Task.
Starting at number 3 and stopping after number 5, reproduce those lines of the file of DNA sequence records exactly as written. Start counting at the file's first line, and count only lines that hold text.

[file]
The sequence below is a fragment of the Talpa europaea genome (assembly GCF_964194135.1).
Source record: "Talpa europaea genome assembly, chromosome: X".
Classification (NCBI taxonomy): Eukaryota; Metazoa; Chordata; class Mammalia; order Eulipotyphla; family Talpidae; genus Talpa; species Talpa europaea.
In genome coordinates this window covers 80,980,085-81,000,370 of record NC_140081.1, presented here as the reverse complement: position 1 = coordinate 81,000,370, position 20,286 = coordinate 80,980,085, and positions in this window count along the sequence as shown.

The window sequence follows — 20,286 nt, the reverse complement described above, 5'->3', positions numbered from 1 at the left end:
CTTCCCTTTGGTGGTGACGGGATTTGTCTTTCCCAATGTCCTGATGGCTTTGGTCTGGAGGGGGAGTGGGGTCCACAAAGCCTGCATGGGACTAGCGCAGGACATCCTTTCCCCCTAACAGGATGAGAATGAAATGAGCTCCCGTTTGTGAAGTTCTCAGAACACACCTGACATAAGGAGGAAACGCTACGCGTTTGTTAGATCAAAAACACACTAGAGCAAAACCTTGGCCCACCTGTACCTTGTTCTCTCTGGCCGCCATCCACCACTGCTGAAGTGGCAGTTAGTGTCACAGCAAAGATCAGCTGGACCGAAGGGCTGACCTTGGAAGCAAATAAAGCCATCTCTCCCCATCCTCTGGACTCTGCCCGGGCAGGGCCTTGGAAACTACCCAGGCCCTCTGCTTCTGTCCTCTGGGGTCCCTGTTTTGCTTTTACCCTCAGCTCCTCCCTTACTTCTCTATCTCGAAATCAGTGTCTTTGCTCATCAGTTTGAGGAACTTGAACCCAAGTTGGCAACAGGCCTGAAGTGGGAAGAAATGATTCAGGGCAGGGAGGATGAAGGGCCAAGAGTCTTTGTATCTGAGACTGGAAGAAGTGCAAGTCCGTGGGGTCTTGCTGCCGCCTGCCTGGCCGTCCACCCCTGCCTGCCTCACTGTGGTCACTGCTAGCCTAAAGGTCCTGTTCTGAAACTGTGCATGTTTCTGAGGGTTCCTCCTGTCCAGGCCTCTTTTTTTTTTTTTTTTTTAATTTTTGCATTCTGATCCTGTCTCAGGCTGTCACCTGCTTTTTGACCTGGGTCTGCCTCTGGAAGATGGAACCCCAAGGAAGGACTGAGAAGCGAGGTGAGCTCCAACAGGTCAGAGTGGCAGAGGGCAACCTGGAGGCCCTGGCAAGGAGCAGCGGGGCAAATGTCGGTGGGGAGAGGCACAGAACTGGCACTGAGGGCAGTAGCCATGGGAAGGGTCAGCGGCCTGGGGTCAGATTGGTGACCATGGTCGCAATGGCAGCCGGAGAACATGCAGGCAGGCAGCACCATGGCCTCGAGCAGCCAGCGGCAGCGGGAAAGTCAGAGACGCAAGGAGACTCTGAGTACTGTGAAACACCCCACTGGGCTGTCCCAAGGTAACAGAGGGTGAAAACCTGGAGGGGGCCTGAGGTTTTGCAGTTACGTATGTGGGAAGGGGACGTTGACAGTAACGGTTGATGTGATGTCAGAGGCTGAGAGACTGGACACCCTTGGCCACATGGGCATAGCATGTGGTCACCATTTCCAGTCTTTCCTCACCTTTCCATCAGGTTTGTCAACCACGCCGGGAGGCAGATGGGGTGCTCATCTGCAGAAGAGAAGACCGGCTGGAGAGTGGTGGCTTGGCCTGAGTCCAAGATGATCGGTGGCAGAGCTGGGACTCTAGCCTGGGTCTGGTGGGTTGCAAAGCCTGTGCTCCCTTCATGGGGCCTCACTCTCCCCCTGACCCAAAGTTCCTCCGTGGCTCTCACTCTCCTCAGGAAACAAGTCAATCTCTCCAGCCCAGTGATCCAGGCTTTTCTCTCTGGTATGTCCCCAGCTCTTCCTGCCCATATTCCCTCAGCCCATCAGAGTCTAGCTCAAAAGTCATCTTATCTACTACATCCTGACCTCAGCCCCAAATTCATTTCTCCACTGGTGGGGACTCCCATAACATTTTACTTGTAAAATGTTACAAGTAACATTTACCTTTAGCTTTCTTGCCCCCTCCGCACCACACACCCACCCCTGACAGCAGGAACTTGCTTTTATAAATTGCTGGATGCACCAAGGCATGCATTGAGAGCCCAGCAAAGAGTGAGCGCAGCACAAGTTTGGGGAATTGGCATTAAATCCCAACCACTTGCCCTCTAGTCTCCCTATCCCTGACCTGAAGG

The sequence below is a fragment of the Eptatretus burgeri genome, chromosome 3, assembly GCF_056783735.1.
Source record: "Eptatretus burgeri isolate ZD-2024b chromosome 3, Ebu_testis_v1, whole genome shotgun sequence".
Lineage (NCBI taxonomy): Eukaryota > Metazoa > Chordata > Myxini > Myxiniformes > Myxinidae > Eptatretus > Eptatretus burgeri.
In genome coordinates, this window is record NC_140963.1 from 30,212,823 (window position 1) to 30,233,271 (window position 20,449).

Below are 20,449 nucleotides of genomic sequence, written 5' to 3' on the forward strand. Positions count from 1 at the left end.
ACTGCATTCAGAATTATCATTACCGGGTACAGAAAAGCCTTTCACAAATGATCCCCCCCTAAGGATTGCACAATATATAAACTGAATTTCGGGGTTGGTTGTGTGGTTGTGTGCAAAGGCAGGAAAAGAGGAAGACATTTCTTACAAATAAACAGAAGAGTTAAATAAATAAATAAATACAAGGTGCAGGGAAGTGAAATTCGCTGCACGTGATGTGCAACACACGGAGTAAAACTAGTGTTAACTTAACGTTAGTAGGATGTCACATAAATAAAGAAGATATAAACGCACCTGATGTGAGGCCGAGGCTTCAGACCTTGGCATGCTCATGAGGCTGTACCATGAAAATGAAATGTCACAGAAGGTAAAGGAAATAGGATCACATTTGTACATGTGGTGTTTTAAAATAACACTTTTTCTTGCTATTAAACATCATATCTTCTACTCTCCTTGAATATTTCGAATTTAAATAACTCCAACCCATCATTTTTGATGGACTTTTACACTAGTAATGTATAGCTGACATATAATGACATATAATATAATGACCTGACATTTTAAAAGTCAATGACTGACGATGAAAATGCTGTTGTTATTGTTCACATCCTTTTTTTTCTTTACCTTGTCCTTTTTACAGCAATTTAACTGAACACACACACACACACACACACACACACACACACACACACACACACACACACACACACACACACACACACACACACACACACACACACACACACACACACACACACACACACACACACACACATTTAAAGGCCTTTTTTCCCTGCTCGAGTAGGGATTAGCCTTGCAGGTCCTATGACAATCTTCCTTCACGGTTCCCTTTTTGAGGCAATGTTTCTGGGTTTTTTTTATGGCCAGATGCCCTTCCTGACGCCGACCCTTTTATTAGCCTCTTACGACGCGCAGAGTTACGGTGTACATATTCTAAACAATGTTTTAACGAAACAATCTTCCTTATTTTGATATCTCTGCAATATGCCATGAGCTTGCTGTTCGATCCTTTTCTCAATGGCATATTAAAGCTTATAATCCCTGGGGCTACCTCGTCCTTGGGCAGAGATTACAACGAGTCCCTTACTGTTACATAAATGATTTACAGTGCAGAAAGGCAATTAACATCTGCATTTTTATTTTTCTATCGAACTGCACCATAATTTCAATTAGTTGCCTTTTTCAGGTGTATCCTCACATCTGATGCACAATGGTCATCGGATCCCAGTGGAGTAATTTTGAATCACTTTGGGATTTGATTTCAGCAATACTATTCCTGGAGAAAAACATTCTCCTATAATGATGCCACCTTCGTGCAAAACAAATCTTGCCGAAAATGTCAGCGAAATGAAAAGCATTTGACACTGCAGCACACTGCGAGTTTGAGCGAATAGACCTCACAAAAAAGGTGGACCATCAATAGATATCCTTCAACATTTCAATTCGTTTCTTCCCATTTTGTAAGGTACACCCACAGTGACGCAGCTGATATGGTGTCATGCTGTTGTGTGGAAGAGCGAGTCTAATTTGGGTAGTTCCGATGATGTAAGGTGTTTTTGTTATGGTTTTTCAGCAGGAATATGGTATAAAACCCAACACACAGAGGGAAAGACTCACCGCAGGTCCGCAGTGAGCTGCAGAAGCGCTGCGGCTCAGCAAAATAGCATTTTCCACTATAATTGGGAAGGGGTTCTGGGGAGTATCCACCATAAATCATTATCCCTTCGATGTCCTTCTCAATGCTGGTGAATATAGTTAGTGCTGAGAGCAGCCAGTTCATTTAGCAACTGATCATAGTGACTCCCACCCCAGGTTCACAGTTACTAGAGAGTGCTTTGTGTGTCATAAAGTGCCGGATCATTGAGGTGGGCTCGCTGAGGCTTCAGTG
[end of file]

Classification (NCBI taxonomy): Eukaryota; Metazoa; Chordata; class Mammalia; order Eulipotyphla; family Talpidae; genus Talpa; species Talpa europaea.
In genome coordinates this window covers 80,980,085-81,000,370 of record NC_140081.1, presented here as the reverse complement: position 1 = coordinate 81,000,370, position 20,286 = coordinate 80,980,085, and positions in this window count along the sequence as shown.

The window sequence follows — 20,286 nt, the reverse complement described above, 5'->3', positions numbered from 1 at the left end: